• Chemical ecology;
  • herbivory;
  • host selection;
  • induced responses;
  • movement;
  • oviposition;
  • peroxidase;
  • Plagiometriona clavata;
  • polyphenol oxidase;
  • Psylliodes affinis;
  • Solanum dulcamara;
  • spatial scale;
  • specificity

Abstract 1. Herbivory can induce resistance in a plant and the induced phenotype may be disfavoured by subsequent herbivores. Yet, as the distance between plants in a population increases, limited mobility may make a herbivore more likely to feed and oviposit on host plants in its immediate surroundings.

2. The present study tested whether a herbivore’s preference and distribution across plants with different induced phenotypes was influenced by the spatial distribution of plants. A fragmented population of Solanum dulcamara plants was created. This consisted of discrete, spatially separated patches with different histories of damage, either herbivory from adult flea beetles (Psylliodes affinis), tortoise beetles (Plagiometriona clavata), or mechanical damage. Each patch was separated by 7 m and consisted of 12 plants that were spaced 30 cm apart. Then a fixed number of adult tortoise beetles were introduced to each patch, and movement and oviposition within and between spatially separate homogeneous patches (receiving one type of damage) were compared with movement and oviposition within heterogeneous patches (containing all three types of damage) over the growing season.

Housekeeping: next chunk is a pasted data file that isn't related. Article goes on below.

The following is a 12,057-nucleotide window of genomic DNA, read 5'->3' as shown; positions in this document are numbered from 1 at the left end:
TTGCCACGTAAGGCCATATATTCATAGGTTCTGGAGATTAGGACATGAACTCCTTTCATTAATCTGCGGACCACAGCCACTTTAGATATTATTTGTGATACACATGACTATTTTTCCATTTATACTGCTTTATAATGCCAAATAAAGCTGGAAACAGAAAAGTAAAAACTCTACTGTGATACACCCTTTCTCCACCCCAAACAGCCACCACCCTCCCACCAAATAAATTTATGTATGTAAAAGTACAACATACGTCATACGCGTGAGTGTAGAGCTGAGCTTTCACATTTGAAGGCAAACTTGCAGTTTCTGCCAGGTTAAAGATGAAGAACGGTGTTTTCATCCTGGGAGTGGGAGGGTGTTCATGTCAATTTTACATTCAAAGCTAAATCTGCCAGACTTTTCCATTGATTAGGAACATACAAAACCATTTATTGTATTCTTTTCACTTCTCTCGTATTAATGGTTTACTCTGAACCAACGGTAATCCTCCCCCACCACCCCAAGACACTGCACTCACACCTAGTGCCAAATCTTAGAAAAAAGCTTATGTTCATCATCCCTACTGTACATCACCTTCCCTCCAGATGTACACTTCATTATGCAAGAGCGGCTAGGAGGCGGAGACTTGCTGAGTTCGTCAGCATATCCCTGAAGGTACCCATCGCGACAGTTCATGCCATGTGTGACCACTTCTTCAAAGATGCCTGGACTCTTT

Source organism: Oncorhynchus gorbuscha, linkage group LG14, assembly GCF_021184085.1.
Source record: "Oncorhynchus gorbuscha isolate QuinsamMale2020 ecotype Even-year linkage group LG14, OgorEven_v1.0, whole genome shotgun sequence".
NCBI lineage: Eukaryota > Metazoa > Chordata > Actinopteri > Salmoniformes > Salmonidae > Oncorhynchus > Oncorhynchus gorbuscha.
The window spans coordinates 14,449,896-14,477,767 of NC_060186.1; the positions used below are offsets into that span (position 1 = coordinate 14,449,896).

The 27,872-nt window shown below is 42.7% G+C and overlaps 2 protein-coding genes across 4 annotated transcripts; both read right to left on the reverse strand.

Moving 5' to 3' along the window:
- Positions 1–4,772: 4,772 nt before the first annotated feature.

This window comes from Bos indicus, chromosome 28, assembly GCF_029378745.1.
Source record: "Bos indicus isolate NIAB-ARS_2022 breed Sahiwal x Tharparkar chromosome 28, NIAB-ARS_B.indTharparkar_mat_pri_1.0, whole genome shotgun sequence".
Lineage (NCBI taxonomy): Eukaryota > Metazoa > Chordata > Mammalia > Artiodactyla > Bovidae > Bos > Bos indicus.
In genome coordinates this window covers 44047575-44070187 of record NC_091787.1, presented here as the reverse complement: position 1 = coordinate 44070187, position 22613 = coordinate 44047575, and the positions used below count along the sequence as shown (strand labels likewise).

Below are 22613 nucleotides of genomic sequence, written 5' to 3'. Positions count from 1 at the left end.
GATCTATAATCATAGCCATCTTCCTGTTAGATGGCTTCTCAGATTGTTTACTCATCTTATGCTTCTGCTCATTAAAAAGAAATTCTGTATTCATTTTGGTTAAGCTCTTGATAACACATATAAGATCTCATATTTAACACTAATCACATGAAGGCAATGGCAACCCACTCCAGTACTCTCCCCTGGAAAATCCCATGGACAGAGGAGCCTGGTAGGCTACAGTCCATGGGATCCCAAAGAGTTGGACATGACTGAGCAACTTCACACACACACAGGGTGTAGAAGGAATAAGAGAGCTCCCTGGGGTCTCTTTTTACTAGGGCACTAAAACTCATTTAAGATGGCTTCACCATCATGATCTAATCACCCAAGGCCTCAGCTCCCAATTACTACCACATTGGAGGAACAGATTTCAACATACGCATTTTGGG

3. Flea beetle and tortoise beetle herbivory consistently induced different phytochemical responses in S. dulcamara (polyphenol oxidase and peroxidase), and adult tortoise beetles avoided oviposition on the flea beetle induced plants within heterogeneous patches. However, between homogeneous patches, plant phenotype did not influence oviposition. Colonisation by naturally occurring flea beetle adults followed a similar pattern.

4. These results suggest that the heterogeneity of plant phenotypes can influence herbivore choice and distribution at small but not large spatial scales.